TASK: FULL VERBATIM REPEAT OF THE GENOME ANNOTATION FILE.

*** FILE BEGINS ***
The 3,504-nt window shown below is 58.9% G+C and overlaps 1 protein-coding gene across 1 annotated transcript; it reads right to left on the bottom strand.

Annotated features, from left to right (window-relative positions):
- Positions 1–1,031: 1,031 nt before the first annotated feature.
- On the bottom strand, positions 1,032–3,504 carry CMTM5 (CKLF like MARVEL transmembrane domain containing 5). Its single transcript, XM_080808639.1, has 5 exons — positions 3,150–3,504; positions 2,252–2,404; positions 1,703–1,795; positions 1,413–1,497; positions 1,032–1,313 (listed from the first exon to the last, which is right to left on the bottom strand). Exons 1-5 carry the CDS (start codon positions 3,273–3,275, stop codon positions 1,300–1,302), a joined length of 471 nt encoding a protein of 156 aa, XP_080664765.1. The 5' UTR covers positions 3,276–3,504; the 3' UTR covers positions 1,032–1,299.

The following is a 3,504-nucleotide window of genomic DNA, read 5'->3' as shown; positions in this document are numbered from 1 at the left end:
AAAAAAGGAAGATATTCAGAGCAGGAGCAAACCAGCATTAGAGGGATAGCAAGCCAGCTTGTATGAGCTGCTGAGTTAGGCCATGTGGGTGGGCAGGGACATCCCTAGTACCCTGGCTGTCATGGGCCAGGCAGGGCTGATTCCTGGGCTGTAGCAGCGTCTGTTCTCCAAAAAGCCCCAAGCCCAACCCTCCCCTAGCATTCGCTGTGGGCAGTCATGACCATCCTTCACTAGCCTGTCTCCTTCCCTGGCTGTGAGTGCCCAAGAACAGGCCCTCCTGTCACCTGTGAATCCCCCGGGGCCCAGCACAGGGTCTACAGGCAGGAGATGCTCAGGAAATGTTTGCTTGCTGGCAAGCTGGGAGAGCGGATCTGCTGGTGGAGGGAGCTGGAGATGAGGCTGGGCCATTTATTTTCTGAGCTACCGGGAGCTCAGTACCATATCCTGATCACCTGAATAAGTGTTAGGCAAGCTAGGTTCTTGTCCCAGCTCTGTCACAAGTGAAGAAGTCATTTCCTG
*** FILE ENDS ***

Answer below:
The 3,504-nt window shown below is 58.9% G+C and overlaps 1 protein-coding gene across 1 annotated transcript; it reads right to left on the bottom strand.

Annotated features, from left to right (window-relative positions):
- Positions 1–1,031: 1,031 nt before the first annotated feature.
- On the bottom strand, positions 1,032–3,504 carry CMTM5 (CKLF like MARVEL transmembrane domain containing 5). Its single transcript, XM_080808639.1, has 5 exons — positions 3,150–3,504; positions 2,252–2,404; positions 1,703–1,795; positions 1,413–1,497; positions 1,032–1,313 (listed from the first exon to the last, which is right to left on the bottom strand). Exons 1-5 carry the CDS (start codon positions 3,273–3,275, stop codon positions 1,300–1,302), a joined length of 471 nt encoding a protein of 156 aa, XP_080664765.1. The 5' UTR covers positions 3,276–3,504; the 3' UTR covers positions 1,032–1,299.

The following is a 3,504-nucleotide window of genomic DNA, read 5'->3' as shown; positions in this document are numbered from 1 at the left end:
AAAAAAGGAAGATATTCAGAGCAGGAGCAAACCAGCATTAGAGGGATAGCAAGCCAGCTTGTATGAGCTGCTGAGTTAGGCCATGTGGGTGGGCAGGGACATCCCTAGTACCCTGGCTGTCATGGGCCAGGCAGGGCTGATTCCTGGGCTGTAGCAGCGTCTGTTCTCCAAAAAGCCCCAAGCCCAACCCTCCCCTAGCATTCGCTGTGGGCAGTCATGACCATCCTTCACTAGCCTGTCTCCTTCCCTGGCTGTGAGTGCCCAAGAACAGGCCCTCCTGTCACCTGTGAATCCCCCGGGGCCCAGCACAGGGTCTACAGGCAGGAGATGCTCAGGAAATGTTTGCTTGCTGGCAAGCTGGGAGAGCGGATCTGCTGGTGGAGGGAGCTGGAGATGAGGCTGGGCCATTTATTTTCTGAGCTACCGGGAGCTCAGTACCATATCCTGATCACCTGAATAAGTGTTAGGCAAGCTAGGTTCTTGTCCCAGCTCTGTCACAAGTGAAGAAGTCATTTCCTG